Growing up in North Dakota, Colter Boehm had more than a 5-by-5 sandbox to play in. He had his family’s entire ranch.
“When he was little, we had tool boxes everywhere in our shop, and he would just drag tools out in the yard, or out behind the house, or back behind the shop, or out in the pasture,” Colter’s father Jeff said in an interview, recalling what his son was like as a young boy. “I’d be working on stuff and be like ‘where are all my tools? The hammers are all gone, some of the wrenches are gone,’ and you know we’d go out and start looking for them. He had the freedom to do that, too.”
This tight-knit family life on the farm played a big part in a work ethic that led Colter to open a business with his father at just 19 years old. He and Jeff opened Bobcat of Juneau, one of several equipment providers and rentals in Juneau, 11 years ago. Now, instead of a farm, Colter has 6 acres of industrial property filled with heavy equipment to build and renovate the Juneau community. It’s the only place in Southeast Alaska that has a full section of Bobcat equipment rentals, says Colter.
When the idea to open an equipment yard came to fruition in 2007, there was no hesitation that it had to be a Bobcat facility given Colter’s experience working at a dealership in college.
“I grew up in North Dakota, and that’s where all the Bobcats are made, so I grew up only a couple hundred miles away from the factory,” Colter told the Empire in a recent interview. “It’s like Juneau with Alaskan Amber — kinda that big. In North Dakota, everybody had a Bobcat. It was a thing the state was proud of.”
Colter was 14 when he first ventured up to Juneau with his dad and began to commercial fish. His family came to own the Juneau U-Haul where Pavitt’s kid gym and nursery is located now and while helping with the business, Colter realized another rental equipment yard in Juneau was needed. In 2007, Colter and Jeff purchased the Lemon Creek property to become Bobcat of Juneau.
The facility’s early to mid years started off small, as Bobcat employee Ken Christensen remembers.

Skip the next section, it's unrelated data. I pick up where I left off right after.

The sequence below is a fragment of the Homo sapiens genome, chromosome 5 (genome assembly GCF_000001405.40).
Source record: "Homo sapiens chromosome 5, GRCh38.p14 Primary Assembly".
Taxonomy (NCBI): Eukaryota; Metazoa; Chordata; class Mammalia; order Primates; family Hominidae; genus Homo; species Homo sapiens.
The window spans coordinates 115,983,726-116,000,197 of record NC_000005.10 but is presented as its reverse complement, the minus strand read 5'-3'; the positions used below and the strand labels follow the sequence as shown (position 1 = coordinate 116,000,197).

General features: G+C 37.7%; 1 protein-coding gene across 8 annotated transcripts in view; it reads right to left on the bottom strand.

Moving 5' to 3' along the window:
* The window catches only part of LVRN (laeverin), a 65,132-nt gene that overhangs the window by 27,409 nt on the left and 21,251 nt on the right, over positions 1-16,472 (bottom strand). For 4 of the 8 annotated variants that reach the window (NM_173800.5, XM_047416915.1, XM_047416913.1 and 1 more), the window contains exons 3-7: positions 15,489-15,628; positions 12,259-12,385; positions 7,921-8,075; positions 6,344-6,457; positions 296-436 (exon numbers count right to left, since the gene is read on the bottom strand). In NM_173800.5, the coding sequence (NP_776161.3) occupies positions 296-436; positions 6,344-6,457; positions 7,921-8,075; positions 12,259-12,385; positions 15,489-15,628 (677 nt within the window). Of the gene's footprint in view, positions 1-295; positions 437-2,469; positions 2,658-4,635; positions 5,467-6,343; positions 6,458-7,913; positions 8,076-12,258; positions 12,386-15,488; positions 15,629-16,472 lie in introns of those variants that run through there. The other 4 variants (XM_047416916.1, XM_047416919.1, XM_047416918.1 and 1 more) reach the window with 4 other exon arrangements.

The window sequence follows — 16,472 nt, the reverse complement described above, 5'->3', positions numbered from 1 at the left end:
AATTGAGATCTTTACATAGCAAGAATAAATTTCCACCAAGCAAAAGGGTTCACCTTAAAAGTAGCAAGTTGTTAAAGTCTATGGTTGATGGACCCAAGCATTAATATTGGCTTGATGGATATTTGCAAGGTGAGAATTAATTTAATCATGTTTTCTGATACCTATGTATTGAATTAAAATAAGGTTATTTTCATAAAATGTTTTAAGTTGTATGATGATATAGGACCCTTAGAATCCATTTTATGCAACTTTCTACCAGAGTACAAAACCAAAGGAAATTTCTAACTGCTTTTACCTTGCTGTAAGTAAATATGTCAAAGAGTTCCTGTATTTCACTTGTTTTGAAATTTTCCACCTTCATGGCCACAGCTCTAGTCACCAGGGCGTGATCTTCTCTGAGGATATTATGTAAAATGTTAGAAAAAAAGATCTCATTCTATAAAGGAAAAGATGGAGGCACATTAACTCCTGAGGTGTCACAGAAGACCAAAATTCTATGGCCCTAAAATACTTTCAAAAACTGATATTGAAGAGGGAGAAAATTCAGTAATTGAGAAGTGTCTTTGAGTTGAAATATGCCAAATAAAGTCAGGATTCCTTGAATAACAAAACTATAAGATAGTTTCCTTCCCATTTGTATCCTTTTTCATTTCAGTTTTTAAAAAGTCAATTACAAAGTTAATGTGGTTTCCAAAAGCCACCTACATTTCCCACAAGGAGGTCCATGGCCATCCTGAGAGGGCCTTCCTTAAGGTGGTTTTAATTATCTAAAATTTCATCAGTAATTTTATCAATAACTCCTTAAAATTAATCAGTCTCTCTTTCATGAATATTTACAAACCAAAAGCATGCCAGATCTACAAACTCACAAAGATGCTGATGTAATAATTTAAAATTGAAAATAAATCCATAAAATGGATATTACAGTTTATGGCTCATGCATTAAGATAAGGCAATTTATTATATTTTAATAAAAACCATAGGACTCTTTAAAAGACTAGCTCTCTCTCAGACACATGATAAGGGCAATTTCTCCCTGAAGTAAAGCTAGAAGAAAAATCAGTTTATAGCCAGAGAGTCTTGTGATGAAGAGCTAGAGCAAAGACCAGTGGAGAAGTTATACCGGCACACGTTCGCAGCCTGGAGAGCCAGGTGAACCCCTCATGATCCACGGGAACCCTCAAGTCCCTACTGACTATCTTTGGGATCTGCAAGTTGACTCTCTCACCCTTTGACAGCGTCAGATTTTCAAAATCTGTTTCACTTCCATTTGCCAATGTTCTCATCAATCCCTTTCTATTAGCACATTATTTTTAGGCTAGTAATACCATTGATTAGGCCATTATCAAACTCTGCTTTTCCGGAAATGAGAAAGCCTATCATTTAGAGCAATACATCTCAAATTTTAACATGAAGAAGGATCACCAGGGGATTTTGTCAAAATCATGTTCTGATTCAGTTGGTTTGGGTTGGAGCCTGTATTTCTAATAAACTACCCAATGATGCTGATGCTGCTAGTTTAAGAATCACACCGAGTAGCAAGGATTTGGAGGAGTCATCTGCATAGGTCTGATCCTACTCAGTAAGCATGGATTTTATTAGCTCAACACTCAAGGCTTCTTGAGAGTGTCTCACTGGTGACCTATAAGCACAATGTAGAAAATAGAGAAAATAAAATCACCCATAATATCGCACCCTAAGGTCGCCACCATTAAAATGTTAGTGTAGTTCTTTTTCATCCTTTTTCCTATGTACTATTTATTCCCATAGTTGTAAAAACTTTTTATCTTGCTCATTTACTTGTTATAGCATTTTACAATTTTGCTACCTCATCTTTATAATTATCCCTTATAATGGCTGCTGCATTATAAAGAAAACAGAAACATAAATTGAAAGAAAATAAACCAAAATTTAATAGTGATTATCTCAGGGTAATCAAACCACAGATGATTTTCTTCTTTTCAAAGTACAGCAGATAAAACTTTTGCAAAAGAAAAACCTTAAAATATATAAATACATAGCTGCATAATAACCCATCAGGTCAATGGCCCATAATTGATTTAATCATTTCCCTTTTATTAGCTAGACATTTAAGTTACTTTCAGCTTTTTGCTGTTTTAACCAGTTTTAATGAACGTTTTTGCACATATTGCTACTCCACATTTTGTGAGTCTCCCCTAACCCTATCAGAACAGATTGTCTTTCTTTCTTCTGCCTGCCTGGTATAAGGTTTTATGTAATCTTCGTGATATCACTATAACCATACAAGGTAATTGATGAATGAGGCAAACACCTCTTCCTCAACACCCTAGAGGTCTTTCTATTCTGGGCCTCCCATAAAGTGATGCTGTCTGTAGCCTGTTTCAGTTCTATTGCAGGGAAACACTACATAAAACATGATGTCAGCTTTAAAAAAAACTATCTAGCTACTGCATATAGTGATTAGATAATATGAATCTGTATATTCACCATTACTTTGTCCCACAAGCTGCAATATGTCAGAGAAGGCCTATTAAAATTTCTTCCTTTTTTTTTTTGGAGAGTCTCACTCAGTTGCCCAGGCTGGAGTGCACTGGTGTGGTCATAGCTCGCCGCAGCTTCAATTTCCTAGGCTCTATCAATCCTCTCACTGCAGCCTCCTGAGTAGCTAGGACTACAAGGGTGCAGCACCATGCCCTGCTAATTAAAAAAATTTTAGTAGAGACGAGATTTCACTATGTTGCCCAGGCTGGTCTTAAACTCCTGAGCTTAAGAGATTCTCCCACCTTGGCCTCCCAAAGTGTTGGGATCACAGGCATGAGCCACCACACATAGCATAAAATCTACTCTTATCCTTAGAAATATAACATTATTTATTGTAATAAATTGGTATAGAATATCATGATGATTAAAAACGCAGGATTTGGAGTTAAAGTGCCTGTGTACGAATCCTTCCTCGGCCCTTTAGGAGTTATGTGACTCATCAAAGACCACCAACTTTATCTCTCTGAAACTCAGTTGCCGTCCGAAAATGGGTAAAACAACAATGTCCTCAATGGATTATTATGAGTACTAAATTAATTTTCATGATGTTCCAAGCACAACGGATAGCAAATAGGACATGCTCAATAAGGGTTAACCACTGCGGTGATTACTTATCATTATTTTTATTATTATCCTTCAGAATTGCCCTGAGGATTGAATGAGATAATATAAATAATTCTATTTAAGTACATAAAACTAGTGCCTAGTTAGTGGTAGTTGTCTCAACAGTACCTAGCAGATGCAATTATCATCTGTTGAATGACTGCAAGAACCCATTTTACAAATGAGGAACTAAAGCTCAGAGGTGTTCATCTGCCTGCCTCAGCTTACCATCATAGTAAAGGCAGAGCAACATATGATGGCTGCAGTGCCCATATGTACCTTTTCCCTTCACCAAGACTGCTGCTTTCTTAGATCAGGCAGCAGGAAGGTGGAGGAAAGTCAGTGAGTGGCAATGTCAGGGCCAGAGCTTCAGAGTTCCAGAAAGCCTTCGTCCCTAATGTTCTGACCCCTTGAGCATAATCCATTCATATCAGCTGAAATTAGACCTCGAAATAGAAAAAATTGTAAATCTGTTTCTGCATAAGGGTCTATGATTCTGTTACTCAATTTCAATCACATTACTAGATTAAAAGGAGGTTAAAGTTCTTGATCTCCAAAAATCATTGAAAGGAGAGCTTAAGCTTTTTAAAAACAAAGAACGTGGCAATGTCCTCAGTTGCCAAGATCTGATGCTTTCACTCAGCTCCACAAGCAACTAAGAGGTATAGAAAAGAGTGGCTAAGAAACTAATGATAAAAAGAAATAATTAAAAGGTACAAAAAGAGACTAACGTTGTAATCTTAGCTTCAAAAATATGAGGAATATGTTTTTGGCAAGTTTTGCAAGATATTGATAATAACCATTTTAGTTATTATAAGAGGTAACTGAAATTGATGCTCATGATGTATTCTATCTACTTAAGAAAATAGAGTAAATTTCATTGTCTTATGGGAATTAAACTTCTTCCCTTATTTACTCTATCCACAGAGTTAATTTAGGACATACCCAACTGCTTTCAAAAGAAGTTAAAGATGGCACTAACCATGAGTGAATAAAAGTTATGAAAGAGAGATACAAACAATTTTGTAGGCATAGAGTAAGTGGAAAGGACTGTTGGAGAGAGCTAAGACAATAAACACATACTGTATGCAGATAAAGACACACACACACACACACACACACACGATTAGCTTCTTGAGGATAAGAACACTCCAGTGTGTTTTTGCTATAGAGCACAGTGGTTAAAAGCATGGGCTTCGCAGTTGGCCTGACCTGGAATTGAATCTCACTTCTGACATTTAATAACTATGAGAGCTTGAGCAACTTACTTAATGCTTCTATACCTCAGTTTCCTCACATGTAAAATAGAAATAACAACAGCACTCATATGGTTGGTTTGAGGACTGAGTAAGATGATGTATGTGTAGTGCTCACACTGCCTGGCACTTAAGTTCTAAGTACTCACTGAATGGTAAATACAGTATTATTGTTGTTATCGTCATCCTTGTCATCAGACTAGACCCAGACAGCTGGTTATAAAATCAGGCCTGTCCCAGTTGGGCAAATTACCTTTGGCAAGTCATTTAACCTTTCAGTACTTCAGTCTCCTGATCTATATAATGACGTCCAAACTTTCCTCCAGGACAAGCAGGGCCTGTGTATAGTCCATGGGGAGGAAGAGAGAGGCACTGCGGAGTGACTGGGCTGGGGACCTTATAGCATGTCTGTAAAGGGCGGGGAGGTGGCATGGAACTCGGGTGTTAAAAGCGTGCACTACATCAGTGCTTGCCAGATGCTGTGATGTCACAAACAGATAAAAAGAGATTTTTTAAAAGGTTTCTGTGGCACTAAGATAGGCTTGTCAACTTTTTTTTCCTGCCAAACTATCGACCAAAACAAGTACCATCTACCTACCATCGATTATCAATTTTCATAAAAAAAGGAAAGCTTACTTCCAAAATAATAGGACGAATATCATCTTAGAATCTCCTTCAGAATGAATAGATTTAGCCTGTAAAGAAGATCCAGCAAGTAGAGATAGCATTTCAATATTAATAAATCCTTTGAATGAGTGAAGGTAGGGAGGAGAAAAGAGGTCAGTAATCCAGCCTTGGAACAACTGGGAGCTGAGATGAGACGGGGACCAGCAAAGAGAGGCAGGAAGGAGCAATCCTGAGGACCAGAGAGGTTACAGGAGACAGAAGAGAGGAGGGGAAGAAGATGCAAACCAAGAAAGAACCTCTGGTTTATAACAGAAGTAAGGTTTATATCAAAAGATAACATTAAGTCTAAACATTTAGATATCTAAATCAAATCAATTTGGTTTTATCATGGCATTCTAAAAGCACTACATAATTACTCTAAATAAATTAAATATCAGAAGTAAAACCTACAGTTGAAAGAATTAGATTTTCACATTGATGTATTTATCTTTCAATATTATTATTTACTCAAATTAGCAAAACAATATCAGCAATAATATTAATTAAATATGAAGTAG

“When I started here four and a half years ago, we had one mini excavator, a little backhoe and one skid-steer — that was it,” Christensen said. “It hasn’t really taken long in retrospect to build all of this, and it’s really because Jeff and Colter are here six days a week, 12 hours a day non-stop.”
It’s been 11 years since the business has opened, and 19-year-old Colter is now 29 years old and the father of three small kids: a 2 and 4 year old and a 6-month old baby. Jeff is still co-owner of the business as well, and it’s still a family affair.
Family, even if it’s not his, motivates Colter the most in his business he says. Bobcat of Juneau supports six employees and their families, which keeps Colter moving forward even if the state’s construction budget does not look so promising.
Southeast Conference “Southeast Alaska by the Numbers” 2017 report projects construction activities in the state will be down in the 2018 season. When business owners were asked for their opinion on the economic outlook of the construction and architecture fields, the general sentiment was that the industries were getting “worse” if not “much worse.”
Despite industry forecasts, a highlighted reason why Colter’s business confidence remains strong comes from his open door policy to work with homeowners, even those who “may have only operated a Prius.”
“There has been cut times when I have traveled to someone’s house two or three times to look at (a project) and tell them ‘yeah this is what you need’ and ‘rent this here’ and then they come in and keep asking questions and finally they say ‘OK, yeah, I’ll rent it,’” Colter said.
A business model based on giving consultation and in-person assistance to homeowners has made all the difference to Bobcat of Juneau, even if it sometimes means a total profit margin of $50.
“In the long-term, they tell all their friends about (our customer service), and that business model has worked out extremely well for us, versus someone coming in and saying ‘I need to rent an excavator’ and us saying ‘Oh we don’t rent to homeowners’ or ‘Figure out what you want and come back.’”
Bobcat of Juneau also has some informal customers who frequent the shop. On Saturdays, Colter’s wife drops off his two sons so that they too can have a childhood equipped with experiences similar to Colter’s life out on the ranch. The time shared with his sons is valuable to Colter because it exposes them to the different industries and trades that are out there.But this time does come at a cost.
“Usually by Monday I’m missing tools,” Colter said, smiling. “My mechanic keeps his toolbox locked because (my boys) go wander around and open up toolboxes and take wrenches out.”
Colter Boehm was nominated by his mother Char as this month’s People of Juneau profile.
• Ray Friedlander is a Douglas writer who contributes the monthly People of Juneau feature to the Juneau Empire.